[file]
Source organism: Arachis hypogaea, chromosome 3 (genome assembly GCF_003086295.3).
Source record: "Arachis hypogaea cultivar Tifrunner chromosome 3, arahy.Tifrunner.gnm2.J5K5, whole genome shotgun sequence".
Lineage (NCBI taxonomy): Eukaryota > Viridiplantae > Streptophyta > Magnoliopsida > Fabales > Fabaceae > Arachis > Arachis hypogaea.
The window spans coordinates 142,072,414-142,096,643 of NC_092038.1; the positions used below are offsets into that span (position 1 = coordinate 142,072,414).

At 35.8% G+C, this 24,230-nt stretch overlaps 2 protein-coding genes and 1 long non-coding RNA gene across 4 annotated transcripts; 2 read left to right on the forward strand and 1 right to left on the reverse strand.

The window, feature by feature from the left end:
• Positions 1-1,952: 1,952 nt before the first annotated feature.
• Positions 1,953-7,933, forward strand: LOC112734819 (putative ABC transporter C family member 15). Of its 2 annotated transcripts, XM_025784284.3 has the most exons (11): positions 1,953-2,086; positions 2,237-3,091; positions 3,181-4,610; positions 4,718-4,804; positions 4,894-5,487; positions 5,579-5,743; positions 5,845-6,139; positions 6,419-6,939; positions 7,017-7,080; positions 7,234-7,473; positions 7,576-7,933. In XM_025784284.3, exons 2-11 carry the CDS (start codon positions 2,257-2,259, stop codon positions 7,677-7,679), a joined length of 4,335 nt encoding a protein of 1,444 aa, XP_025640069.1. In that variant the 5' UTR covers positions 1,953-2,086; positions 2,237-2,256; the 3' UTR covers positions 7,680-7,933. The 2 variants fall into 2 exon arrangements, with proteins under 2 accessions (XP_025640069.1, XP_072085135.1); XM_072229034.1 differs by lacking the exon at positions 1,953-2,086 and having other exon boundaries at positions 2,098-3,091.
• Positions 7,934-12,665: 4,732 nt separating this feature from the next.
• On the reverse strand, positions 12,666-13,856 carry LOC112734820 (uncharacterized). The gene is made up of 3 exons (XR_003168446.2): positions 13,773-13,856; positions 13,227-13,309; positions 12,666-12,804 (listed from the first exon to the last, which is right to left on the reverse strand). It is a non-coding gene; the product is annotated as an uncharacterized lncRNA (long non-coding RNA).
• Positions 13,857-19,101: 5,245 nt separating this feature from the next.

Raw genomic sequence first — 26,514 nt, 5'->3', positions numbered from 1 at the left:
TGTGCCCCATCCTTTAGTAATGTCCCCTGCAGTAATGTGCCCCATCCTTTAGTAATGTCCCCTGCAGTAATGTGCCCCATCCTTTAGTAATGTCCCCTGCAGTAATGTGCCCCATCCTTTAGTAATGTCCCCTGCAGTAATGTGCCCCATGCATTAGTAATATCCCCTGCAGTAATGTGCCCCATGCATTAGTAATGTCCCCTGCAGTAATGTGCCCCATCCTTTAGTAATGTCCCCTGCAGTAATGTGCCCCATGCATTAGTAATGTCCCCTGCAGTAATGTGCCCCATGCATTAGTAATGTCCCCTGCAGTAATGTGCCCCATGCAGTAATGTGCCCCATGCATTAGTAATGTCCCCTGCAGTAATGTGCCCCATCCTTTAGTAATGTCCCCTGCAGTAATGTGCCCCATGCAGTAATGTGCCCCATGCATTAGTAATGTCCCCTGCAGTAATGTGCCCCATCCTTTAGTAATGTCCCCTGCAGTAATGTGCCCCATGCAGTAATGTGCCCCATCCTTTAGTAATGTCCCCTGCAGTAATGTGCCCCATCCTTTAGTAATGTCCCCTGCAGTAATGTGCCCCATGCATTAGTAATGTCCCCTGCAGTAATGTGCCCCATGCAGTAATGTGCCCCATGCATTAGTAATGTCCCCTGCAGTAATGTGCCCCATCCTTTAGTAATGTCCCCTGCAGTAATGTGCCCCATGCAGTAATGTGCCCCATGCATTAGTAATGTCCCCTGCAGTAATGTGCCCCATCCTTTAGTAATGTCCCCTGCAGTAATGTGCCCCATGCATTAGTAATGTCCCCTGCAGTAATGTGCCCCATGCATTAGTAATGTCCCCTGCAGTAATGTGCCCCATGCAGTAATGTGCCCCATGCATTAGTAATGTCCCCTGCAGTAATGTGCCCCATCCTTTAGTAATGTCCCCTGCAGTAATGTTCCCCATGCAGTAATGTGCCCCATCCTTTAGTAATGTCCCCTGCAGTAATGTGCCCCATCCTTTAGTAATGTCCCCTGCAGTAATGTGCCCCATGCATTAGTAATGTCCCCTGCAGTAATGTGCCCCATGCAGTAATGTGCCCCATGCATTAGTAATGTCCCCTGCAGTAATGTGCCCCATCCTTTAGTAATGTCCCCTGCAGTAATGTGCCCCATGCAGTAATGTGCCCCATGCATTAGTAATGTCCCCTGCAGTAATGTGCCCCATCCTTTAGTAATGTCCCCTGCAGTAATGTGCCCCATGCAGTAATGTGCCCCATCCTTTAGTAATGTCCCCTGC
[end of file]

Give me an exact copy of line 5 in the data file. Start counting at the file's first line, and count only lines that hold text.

At 35.8% G+C, this 24,230-nt stretch overlaps 2 protein-coding genes and 1 long non-coding RNA gene across 4 annotated transcripts; 2 read left to right on the forward strand and 1 right to left on the reverse strand.